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'Eclipsed' Continues Making History With 6 Tony Award Nominations

Danai Gurira, Lupita Nyong’o and the cast and crew of 'Eclipsed' on Broadway are nominated for 6 Tony Awards.

The cast of Eclipsed: Saycon Sengbloh, Akosua Busia, Lupita Nyong’o, Zainab Jah and Pascale Armand on day 1 at the legendary Golden Theatre. (Photo: Alyssa Klein)


Eclipsed has been making history ever since it debuted on Broadway this year. Penned by Zimbabwean-American actress, playwright and star of The Walking Dead, Danai Gurira, it tells the story of five women during the Liberian civil war.

Now, the cast and crew of Eclipsed are up for six Tony Award nominations, including Best Play, Best Performance by a Leading Actress in a Play (Lupita Nyong’o), Best Performance by a Featured Actress in a Play (Pascale Armand and Saycon Sengbloh), Best Costume Design of a Play (Clint Ramos) and Best Direction of a Play (Liesl Tommy).

Gurira is the only woman writer nominated for Best Play, points out celebrity reporter and blogger Makho Ndlovu.

The 70th Annual Tony Awards are set to take place Sunday, June 12th, at the Beacon Theater in New York City. They’ll be televised on CBS. In related news, Hamilton made Tony Awards history with a record-breaking 16 nominations.

Best Play – Eclipsed by Danai Gurira

Best Performance by a Leading Actress in a Play – Lupita Nyong’o

Best Performance by a Featured Actress in a Play – Pascale Armand

Best Performance by a Featured Actress in a Play – Saycon Sengbloh

Best Costume Design of a Play – Clint Ramos

Best Direction of a Play – Liesl Tommy

Eclipsed originally ran at the Yale Repertory Theater in 2009, with a promising Yale School of Drama student understudying for the principle role of the “Girl.” The student, of course, was Academy Award winner Lupita Nyong’o, who returned to the stage in September 2015, though this time as the lead in the Public Theater’s sold-out production of Eclipsed. Helmed by South African theater director Liesl Tommy, the off-Broadway show also featured brilliant performances by Pascale Armand, Akosua Busia, Zainab Jah and Saycon Sengbloh (who is herself Liberian).

All five women reprised their roles when producers Stephen Byrd and Alia Jones-Harvey brought Eclipsed to Broadway back in March.

Through the 10,000 Girls Campaign, the Eclipsed team has a goal of bringing 10,000 girls to see the show who otherwise might not have the opportunity to experience a Broadway production.

As of this past weekend, each performance of Eclipsed is dedicated to abducted girls around the world to help drive attention to initiatives like #BringBackOurGirls and #KnowHerName. Saturday’s performance was dedicated to Lydia Habila and Rejoice Musa, two of the 276 girls who were abducted from their school in Chibok, Nigeria on April 14th, 2014.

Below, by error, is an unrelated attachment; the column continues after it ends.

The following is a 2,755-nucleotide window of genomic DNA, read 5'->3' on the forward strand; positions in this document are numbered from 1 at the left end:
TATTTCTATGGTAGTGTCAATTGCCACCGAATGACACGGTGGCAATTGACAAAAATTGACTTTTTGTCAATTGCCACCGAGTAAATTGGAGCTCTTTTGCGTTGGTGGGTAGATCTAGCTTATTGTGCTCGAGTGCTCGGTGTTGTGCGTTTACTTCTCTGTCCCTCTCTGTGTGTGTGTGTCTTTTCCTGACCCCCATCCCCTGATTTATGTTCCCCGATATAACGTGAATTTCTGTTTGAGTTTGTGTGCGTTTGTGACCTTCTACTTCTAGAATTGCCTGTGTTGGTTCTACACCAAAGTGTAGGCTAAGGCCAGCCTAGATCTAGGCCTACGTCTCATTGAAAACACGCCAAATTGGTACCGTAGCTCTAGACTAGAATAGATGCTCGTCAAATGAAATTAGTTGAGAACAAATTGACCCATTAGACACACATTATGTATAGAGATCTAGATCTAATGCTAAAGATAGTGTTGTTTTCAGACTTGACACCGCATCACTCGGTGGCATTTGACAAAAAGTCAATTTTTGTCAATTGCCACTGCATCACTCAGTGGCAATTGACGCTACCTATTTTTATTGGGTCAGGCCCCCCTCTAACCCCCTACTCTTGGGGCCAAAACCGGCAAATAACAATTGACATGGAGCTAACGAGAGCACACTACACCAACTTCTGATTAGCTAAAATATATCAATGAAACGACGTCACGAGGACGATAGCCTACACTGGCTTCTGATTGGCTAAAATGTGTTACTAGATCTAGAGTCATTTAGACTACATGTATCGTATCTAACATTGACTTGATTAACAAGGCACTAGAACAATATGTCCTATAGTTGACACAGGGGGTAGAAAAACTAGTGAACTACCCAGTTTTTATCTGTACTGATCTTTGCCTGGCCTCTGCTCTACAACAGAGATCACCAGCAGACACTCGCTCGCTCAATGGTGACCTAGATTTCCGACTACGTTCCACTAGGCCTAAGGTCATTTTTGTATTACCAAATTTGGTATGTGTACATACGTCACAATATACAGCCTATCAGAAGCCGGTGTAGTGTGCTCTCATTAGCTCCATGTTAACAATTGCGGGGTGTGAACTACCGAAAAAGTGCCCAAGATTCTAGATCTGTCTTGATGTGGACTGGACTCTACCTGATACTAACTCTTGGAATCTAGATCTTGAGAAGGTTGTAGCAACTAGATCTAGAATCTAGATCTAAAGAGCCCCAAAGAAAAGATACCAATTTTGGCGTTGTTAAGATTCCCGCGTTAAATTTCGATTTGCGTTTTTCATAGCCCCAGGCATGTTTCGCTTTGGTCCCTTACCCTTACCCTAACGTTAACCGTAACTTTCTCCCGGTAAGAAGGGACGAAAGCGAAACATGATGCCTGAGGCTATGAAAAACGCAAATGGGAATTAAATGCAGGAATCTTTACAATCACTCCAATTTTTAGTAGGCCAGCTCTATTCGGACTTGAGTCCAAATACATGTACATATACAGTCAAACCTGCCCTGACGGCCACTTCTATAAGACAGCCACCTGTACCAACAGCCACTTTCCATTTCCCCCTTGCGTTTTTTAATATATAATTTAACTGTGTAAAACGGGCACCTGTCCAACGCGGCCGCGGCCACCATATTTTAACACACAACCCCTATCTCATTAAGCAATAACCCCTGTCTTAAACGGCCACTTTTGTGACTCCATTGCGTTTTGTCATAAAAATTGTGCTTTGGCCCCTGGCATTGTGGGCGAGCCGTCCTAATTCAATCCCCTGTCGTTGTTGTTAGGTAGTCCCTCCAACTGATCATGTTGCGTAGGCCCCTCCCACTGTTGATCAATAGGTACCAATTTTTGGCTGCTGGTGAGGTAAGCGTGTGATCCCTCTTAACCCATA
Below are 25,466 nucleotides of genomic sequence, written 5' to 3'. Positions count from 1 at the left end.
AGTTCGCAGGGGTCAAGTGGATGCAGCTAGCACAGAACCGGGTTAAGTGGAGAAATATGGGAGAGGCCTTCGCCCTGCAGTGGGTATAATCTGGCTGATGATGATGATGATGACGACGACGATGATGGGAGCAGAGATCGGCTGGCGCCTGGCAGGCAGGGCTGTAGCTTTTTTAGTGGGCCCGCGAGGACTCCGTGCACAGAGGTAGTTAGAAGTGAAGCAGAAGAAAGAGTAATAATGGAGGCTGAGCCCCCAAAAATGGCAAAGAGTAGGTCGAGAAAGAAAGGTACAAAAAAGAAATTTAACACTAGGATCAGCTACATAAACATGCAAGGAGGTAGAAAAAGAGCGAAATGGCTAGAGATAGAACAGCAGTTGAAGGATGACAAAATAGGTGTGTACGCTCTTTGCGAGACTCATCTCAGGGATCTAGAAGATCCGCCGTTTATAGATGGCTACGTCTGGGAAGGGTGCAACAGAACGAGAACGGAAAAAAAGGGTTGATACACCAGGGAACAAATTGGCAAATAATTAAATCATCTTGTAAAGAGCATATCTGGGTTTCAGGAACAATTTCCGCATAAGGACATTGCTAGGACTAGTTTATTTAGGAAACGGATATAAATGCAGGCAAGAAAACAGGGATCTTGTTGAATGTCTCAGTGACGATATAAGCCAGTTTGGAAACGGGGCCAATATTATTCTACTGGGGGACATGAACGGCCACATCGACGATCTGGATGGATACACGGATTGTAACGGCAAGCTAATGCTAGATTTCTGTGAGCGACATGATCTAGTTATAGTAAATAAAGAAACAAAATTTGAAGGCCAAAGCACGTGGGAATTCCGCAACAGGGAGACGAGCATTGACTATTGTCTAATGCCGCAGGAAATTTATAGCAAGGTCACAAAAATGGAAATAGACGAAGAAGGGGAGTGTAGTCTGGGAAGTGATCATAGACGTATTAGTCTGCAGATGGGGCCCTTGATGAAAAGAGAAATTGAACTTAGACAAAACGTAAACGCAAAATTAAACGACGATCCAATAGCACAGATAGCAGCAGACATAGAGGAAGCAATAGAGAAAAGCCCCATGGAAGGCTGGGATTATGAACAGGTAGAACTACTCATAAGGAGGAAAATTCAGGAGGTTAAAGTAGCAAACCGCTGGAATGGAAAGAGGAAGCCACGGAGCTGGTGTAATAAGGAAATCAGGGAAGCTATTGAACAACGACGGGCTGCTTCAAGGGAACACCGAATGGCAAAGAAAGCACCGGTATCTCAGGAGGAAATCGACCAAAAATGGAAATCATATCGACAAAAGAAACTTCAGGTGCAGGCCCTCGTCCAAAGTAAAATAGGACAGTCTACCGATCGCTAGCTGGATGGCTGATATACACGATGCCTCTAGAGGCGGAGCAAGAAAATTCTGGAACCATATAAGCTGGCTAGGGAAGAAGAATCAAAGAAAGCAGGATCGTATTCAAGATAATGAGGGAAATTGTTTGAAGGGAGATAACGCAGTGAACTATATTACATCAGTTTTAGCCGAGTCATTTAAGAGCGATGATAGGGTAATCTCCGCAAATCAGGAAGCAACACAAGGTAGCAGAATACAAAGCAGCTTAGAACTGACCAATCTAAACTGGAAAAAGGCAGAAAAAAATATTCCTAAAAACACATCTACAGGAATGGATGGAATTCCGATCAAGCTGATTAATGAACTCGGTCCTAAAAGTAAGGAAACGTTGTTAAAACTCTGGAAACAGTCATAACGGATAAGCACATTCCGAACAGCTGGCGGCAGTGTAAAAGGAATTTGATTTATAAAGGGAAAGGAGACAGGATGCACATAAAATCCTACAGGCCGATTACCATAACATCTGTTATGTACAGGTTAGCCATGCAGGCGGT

“Many of the abducted girls are living lives exactly like those you have just witnessed today on our stage,” said Eclipsed castmember Akosua Busia. “They are used as tools of war. Lydia Habila and Rejoice Musa. Know her name.”

Interview

Interview: Wavy The Creator Is Ready to See You Now

The multidisciplinary Nigerian-American artist on tapping into all her creative outlets, creating interesting things, releasing a new single and life during quarantine.

A trip canceled, plans interrupted, projects stalled. It is six months now since Wavy the Creator has had to make a stop at an undisclosed location to go into quarantine and get away from the eye of the pandemic.

The professional recording artist, photographer, writer, fashion artist, designer, and evolving creative has been spending all of this time in a house occupied by other creatives. This situation is ideal. At least for an artist like Wavy who is always in a rapid motion of creating and bringing interesting things to life. The energy around the house is robust enough to tap from and infuse into any of her numerous creative outlets. Sometimes, they also inspire trips into new creative territories. Most recently, for Wavy, are self-taught lessons on a bass guitar.

Wavy's days in this house are not without a pattern, of course. But some of the rituals and personal rules she drew up for herself, like many of us did for internal direction, at the beginning of the pandemic have been rewritten, adjusted, and sometimes ditched altogether. Some days start early and end late. Some find her at her sewing machine fixing up thrift clothes to fit her taste, a skill she picked up to earn extra cash while in college, others find her hard at work in the studio, writing or recording music.

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